Objectivity – Missing In Action?

*On 20th January 1982, I had an epiphany. It was in the Peverel Of The Peak on Chepstow Street in Manchester. One of Manchester’s most venerable pubs and one which plays an enormous part – for many reasons in my Beer “journey”.

The epiphanic beer was Wilson’s Bitter. I had, in my hand, a pint of (gulp) Carlsberg Lager. One taste of the Wilson’s made me put down a near full pint and order a Bitter. I never looked back.

Many would bracket that beer – should it still exist – as “boring brown beer”. A term that is as lazy as it is deserving of ridicule. But it isn’t trendy to call out those who use it. What bollocks!

But that’s the thing with this new orthodoxy. English hops (and the beers that they mostly contribute to) get mocked, while experimentation gets applauded. But here’s a thing….

Last weekend, I say on a judging panel for Stockport CAMRA to help to choose home brewers beers to produce at a local Brewery for drinking at the Stockport Beer Festival in May. The initial judging panel that I was on featured a number of beers where people were attempting strange and wonderful things with hops and other adjuncts. But the best beer, kept it simple. And – shock & horror – used Fuggles & EKG hops.

Prejudice is a bitch, ain’t it?

Next up – the way beer looks.

I’m 50 years old – I know, I know, I look older OK! But unlike some of my age group, I like most beer styles. (I’m yet to truly appreciate Sours, but hey….) And I understand that drinking is about using all of the appropriate senses, sight, smell, touch (feel) and taste.

But, to me – unlike many “fanboys” & “fangirls” it would seem – deeply hazy beer is NOT an attractive thing.

Let’s go back nearly 9 months.

A Brewery (who shall remain unnamed, as this is not their fault) released a beer. It was a “wheat type” Beer. It was cloudy and hazy. I GET that these beers (generally) are likely to be so. But – and here’s the rub – they are uniquely (to me) visually unappealing.

So when people start to coo “Ooh…. That looks delicious… ” My hackles start to rise.

“No it doesn’t! It looks like a syphilitic piss sample!!!!!”

 
(If I’d have presented such a sample to my doctor, I’d be concerned.)

A beer may smell and taste absolutely lovely – as this beer did indeed. I sampled it in bottle. It was a delight. And I said so at the time.

Fast forward to another beer. Another picture. Another hugely opaque beer.

More social media cooing…… “Ooh…. Looks fabulous….. Must have….. ” That kind of thing….

It looked like carrot juice.

In the empire of the senses, sometimes, not all should be trusted.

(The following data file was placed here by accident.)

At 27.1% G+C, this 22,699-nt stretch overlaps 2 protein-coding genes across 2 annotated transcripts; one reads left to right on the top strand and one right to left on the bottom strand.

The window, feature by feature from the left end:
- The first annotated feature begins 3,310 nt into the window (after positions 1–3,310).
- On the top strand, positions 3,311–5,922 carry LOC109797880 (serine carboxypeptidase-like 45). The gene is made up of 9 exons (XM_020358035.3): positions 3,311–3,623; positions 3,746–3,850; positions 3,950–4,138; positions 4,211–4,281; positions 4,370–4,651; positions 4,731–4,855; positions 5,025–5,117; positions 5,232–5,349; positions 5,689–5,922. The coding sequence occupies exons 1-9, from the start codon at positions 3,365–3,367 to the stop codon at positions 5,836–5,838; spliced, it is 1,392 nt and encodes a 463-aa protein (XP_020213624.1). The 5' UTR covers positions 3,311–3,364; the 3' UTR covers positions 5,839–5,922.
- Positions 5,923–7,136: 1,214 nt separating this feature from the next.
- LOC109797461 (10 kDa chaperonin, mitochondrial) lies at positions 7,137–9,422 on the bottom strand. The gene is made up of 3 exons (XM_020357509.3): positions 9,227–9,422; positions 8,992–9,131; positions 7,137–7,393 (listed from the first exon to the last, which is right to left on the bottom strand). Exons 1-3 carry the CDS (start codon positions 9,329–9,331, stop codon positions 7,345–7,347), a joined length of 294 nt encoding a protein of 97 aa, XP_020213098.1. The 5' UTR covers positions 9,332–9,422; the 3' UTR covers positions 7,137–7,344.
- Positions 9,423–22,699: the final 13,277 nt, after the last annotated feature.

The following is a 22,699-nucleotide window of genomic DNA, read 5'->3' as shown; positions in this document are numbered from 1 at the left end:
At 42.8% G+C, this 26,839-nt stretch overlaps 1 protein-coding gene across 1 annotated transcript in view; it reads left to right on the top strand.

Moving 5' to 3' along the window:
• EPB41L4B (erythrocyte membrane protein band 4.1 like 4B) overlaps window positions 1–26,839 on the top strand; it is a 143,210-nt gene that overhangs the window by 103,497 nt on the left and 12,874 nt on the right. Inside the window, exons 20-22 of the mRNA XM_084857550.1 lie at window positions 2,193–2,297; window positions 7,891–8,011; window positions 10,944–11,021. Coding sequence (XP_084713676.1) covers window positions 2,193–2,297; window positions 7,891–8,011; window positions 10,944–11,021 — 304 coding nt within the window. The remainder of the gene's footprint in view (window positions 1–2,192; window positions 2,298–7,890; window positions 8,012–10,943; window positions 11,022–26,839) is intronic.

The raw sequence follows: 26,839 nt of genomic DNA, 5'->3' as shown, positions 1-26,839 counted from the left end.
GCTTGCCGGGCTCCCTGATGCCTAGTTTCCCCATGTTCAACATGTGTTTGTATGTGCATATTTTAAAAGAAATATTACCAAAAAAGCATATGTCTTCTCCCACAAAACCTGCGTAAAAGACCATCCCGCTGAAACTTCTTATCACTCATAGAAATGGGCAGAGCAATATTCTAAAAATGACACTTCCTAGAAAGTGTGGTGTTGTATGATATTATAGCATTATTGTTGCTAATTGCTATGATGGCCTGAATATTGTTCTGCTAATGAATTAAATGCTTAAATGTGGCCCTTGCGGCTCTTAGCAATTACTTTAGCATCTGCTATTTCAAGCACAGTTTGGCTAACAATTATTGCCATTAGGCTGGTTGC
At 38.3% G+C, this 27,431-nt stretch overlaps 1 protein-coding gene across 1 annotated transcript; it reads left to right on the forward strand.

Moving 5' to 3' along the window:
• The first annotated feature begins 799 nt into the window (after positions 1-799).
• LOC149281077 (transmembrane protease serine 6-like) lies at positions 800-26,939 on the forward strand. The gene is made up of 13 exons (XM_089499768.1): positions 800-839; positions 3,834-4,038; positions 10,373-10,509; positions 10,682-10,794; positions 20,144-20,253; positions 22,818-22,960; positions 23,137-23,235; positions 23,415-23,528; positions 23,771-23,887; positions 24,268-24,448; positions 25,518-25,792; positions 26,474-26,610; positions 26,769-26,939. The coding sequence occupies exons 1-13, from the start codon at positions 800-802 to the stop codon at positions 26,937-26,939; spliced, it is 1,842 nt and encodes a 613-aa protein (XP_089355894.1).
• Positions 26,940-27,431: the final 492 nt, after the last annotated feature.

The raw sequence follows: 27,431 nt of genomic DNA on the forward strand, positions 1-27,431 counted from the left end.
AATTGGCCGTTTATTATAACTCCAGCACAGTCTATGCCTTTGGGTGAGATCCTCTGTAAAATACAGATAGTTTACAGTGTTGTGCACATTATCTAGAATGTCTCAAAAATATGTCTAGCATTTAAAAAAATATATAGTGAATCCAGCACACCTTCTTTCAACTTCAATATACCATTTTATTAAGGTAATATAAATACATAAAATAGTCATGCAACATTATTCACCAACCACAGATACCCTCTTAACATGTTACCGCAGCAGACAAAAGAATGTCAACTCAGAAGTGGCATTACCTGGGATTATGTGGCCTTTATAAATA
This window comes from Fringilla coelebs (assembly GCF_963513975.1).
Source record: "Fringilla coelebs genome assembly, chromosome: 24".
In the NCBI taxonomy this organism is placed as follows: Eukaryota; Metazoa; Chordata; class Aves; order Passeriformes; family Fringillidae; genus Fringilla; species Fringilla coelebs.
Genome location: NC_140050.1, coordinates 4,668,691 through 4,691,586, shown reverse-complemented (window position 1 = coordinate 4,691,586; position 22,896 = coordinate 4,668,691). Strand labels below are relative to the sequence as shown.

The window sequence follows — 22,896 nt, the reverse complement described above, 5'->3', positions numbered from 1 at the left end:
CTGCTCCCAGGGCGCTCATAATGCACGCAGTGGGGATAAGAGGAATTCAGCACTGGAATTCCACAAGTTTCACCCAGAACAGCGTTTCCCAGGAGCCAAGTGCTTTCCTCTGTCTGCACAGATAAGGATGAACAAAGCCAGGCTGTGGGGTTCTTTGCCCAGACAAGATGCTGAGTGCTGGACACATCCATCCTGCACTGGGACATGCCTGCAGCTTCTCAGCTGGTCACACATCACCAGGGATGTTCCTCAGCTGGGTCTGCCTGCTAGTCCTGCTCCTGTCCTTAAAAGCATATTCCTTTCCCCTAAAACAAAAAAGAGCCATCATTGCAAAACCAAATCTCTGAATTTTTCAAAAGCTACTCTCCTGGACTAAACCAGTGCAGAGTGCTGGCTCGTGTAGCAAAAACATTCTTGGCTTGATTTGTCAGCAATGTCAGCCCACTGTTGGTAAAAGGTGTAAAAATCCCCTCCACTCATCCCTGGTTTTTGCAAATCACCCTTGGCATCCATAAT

Yes. I like my beer to be transparent. I’m kind of old fashioned like that. But I don’t pre judge a beer on what I see. I wait until I taste it.

*And the reason that I know that particular date? I recently stumbled across a website dedicated to the Bristol “Punk Jazz” band, Pigbag, which contained a list of their concerts and noted the date for their rescheduled Manchester gig at Rafters.

It was a memorable night in more ways than one.

9 comments on “Objectivity – Missing In Action?

  1. Got ten years on you so grew up drinking Wilsons at the Horse and Jockey in Chorlton Cum Hardy and Beautiful Golden Boddies Bitter wherever I could find it so I know what you mean. I now drink mainly craft beers where the taste is all but even here a bit of sparkling clarity completes the experience. Love a good sour beer especially by Chorlton Brewing CompNy but often cloud my beer in the act of pouring – but great taste. Will be great to see the outcomes of those trying to replicate some of the older Manchester recipes where the water source was often the key factor.

    Cheers Another Good Read

  2. Cracking post, as usual – I’ve been banging on about wanting to see some new wave craft brewers working with traditional hop atrains for a while now…

    • Cheers. I think my points may have been lost in some people. But when you taste a beer as good as Cheshire Brewhouse’s Govinda IPA, then you get it that great beers CAN be made with English hops. Just takes some thought….

  3. Wilsons, eh? Now we know where it all started to go wrong:) Good piece that is doing its job; that is getting people talking about it. The only thing I would say is that a good/great wheat beer, being one of the most complex and interesting styles a brewer can produce, is actually visually appealing to me as I know it’s taken a lot of effort to get it that way. On the other hands, some of the unfined craft brigade seem to use it as affectation.

  4. i am 50 in December and grew up drinking hand pulled Higsons in Liverpool so never have been a lager drinker, and my dad started letting me go to the pub with him probably around my 17th birthday, even now it’s real ale all the way plus a good selection from the local (ish) bootle shops

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